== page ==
Hoyer questions feasibility of new threshold for Speaker nomination

Hoyer questions feasibility of new threshold for Speaker nomination
© Anna Moneymaker

Rep. Steny HoyerSteny Hamilton HoyerPelosi's staff huddles with aides in both parties on 'surprise' medical billing House panel approves bill to grant DC statehood Democrats bullish on bill to create women's history museum: 'It's an election year' MORE (D-Md.) on Tuesday seemed to throw cold water on a nascent effort by insurgent Democrats to raise the bar for nominating a Speaker candidate within the caucus.

Hoyer, the Democratic whip, said raising the nomination threshold to 218 votes, in lieu of a simple majority, is “an interesting idea” but may be unworkable.

“My own view is [that] requiring 218 votes may be requiring a number that, you know, may be 90 percent of the caucus,” Hoyer said during his weekly press briefing in the Capitol. “I don’t know that that’s realistic, in the sense that if you have three or four candidates, it’s very tough to get to that number.”

Last week, a group of 11 Democrats wrote to Reps. Joseph Crowley (D-N.Y.) and Linda SanchezLinda Teresa SánchezFive things to watch for at this year's Oscars Klobuchar wins endorsement of prominent Hispanic lawmaker Linda Sanchez Democrats slam Trump for USMCA signing snub MORE (D-Calif.) proposing a change in caucus rules to require the party’s Speaker nominee to win the support of 218 Democrats in the closed-door, private-ballot caucus vote that precedes the public floor vote of the full House.

Led by Reps. Ed PerlmutterEdwin (Ed) George Perlmutter2019 was a historic year for marijuana law reform — here's why Impeachment surprise: Bills Congress could actually pass in 2020 Financial sector's work on SAFE Banking Act shows together, everyone achieves more MORE (D-Colo.) and Kathleen RiceKathleen Maura RiceButtigieg plans NY fundraiser with Michael J. Fox House Dems demand answers regarding holding of Iranian-Americans at border Buttigieg picks up third congressional endorsement from New York lawmaker MORE (D-N.Y.), the change has been widely interpreted as an effort to prevent Rep. Nancy PelosiNancy PelosiMalaysia says it will choose 5G partners based on own standards, not US recommendations Pelosi warns allies against using Huawei Budget hawks frustrated by 2020 politics in entitlement reform fight MORE (D-Calif.) from keeping her seat at the top of the party, as she’s vowing to do if the Democrats win control of the House in the November midterm elections.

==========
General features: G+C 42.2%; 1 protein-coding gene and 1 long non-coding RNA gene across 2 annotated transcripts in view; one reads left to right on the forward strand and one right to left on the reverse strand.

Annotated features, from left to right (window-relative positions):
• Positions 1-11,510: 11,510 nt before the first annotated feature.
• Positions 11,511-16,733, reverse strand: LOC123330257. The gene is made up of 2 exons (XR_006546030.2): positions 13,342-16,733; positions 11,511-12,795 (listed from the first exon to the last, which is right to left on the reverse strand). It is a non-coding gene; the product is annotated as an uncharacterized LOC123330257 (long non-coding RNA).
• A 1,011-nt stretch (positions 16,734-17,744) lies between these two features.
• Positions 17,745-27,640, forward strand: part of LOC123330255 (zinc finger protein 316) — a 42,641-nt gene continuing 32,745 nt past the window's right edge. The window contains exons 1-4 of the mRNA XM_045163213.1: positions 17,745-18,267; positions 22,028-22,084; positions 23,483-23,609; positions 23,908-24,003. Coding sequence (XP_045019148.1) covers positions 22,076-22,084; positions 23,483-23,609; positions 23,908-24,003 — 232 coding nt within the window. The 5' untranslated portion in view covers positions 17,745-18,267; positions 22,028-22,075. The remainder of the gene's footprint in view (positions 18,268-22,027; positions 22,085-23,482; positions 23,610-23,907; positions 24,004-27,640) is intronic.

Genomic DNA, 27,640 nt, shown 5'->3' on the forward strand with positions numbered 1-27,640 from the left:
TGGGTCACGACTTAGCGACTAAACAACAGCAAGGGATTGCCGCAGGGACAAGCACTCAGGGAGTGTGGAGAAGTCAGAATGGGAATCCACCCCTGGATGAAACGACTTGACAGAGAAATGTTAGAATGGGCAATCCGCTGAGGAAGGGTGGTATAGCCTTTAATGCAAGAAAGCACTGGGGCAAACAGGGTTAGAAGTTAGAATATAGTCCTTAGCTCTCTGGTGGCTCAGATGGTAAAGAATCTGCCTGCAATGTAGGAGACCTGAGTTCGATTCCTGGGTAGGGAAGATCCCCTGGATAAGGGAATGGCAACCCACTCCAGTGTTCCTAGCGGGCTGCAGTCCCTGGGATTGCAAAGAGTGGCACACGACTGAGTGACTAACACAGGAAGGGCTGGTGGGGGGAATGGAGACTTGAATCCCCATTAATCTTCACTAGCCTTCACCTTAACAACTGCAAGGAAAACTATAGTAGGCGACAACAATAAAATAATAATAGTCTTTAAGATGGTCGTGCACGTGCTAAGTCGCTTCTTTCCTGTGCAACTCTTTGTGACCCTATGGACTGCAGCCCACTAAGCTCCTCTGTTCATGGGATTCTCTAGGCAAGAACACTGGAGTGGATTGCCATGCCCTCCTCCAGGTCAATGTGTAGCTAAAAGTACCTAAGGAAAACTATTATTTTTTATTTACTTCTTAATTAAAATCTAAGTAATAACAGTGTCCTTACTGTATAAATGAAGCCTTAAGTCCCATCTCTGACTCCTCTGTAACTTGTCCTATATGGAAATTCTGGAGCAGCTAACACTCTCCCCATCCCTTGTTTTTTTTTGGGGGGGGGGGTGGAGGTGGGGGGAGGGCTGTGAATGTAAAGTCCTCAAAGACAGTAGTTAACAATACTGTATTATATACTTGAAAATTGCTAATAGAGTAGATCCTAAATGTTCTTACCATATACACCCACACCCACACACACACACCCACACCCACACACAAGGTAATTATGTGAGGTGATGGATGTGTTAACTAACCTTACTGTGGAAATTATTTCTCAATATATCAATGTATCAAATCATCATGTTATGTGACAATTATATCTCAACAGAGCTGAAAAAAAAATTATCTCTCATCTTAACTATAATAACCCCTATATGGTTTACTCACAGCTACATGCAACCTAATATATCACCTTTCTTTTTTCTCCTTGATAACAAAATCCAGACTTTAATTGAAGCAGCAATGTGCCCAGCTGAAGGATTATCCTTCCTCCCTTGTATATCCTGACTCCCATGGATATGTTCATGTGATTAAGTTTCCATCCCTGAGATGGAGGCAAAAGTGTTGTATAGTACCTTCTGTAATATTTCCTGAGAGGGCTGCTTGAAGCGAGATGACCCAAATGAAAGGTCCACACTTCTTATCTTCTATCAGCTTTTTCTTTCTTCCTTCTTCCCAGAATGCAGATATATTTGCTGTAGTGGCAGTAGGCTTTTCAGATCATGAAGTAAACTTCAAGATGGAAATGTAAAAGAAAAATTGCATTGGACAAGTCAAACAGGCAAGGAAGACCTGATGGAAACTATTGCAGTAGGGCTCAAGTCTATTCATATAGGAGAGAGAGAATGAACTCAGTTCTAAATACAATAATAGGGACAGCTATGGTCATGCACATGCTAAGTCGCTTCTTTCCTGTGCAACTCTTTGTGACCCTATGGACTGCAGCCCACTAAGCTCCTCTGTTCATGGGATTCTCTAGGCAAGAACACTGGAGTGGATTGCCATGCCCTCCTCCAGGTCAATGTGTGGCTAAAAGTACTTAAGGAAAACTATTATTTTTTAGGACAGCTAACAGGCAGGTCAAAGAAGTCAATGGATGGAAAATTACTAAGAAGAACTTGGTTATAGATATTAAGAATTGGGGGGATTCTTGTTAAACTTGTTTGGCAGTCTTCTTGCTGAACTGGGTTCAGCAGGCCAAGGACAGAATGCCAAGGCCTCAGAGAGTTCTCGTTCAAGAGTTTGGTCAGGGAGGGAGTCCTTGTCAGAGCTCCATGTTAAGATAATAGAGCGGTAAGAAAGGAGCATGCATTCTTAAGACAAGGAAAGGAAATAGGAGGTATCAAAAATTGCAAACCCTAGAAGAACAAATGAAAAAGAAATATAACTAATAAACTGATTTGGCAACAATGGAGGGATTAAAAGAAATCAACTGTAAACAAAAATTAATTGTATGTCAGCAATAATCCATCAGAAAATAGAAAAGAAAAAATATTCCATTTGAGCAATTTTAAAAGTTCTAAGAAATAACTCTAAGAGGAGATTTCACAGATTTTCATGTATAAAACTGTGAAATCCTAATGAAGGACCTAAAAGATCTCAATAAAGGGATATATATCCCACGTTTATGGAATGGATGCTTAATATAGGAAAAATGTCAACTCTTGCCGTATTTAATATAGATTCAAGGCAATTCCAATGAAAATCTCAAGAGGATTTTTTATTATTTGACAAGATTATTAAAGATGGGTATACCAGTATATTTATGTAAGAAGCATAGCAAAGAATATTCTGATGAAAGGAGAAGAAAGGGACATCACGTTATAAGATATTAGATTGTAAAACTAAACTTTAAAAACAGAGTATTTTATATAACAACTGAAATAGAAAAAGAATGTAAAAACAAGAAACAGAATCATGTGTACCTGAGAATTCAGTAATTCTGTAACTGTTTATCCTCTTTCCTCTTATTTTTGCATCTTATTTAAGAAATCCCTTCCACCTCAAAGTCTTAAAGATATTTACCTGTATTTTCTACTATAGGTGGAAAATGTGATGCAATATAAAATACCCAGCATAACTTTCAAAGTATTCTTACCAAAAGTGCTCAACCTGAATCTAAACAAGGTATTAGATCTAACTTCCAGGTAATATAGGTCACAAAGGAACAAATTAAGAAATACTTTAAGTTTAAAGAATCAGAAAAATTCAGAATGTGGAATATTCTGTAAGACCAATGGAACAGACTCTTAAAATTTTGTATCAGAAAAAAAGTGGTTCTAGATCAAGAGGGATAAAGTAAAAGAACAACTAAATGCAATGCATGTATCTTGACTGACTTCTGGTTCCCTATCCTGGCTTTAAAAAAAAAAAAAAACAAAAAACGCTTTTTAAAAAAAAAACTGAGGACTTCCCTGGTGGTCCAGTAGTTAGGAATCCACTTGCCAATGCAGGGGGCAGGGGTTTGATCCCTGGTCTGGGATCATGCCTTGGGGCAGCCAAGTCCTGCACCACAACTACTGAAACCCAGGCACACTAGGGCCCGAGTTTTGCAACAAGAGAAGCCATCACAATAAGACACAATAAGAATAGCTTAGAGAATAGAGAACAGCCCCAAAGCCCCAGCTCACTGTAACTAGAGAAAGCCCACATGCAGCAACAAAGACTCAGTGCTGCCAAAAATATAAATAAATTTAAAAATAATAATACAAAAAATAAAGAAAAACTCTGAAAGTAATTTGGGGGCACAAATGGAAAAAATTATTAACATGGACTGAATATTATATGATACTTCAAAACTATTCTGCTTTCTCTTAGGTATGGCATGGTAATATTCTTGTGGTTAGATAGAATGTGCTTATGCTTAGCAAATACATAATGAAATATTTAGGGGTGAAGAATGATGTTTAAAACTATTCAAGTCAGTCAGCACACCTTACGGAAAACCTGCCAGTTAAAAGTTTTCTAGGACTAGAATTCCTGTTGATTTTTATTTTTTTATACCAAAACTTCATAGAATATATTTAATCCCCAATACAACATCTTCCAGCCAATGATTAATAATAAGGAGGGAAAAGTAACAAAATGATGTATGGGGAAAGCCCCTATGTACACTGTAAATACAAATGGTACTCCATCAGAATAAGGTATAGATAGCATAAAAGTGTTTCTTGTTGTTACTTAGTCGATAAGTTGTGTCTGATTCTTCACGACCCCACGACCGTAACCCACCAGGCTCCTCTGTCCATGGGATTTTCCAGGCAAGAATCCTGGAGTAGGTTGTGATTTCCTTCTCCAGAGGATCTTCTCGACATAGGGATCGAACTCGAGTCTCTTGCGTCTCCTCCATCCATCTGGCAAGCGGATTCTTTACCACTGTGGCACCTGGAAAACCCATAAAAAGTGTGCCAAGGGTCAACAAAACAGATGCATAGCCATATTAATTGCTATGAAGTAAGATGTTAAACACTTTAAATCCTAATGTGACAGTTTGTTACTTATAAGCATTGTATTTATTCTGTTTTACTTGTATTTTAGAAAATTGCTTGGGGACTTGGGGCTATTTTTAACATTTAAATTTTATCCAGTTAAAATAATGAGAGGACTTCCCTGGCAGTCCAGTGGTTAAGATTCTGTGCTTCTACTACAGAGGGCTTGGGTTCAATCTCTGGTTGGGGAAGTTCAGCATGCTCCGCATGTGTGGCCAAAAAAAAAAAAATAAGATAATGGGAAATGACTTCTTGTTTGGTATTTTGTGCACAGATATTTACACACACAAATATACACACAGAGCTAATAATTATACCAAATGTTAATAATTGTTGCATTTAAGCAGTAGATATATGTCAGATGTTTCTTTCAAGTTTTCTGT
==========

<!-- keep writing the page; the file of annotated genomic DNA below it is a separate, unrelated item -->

Pelosi and her top lieutenants -- Hoyer and Jim ClyburnJames (Jim) Enos ClyburnDemocratic rivals sharpen attacks as Bloomberg rises Rep. Cunningham blasts Sanders: 'South Carolinians don't want socialism' House Majority Whip: DNC shouldn't change rules for Bloomberg MORE (D-S.C.) -- are all in their late-70s and have held the top leadership spots together since 2006, leaving no room for newer members to rise into those posts. The dynamics have led to plenty of grumbling, particularly among newer members, that the party needs a generation change in the leadership ranks to bring fresh faces and new ideas to the table.

Pelosi’s detractors are facing a major hurdle, however, in their effort to oust her: There’s no obvious, standout candidate with the experience and support to challenge her, particularly if the threshold for the Speaker’s nomination within the Caucus remains a simple majority.

Pelosi has been challenged twice in the past, winning easily both times.

In 2010, after Democrats lost control of the chamber in a red wave, former Rep. Heath Shuler (D) a North Carolina Blue Dog, challenged Pelosi. He was defeated handily in 150-43 vote. Two years ago, Rep. Tim RyanTimothy (Tim) RyanDemocrats tear into Trump's speech: It was a 'MAGA rally' Democrats walk out of Trump's address: 'It's like watching professional wrestling' Trump set to confront his impeachment foes MORE (D-Ohio) attempted a similar coup. He fared better, winning 63 votes in the closed-ballot contest, but fell well short of Pelosi’s 134 votes.

The 11-member petition proposing the 218 threshold ensures Democrats will discuss the issue on Wednesday, when they meet as a caucus in the basement of the Capitol. It’s unclear if the proposal will receive a vote, or if Pelosi’s supporters will move successfully to scrap the effort. The measure is not expected to pass even if it does receive a vote, according to multiple Democratic aides.

Hoyer on Tuesday suggested he would be among the proposal’s opponents.

“I know what their theory is: They want to make sure that a candidate has 218 Democrats that will vote for him,” he said. “So we’ll discuss that, but I think it has some practical issues as to whether you can get [to 218].”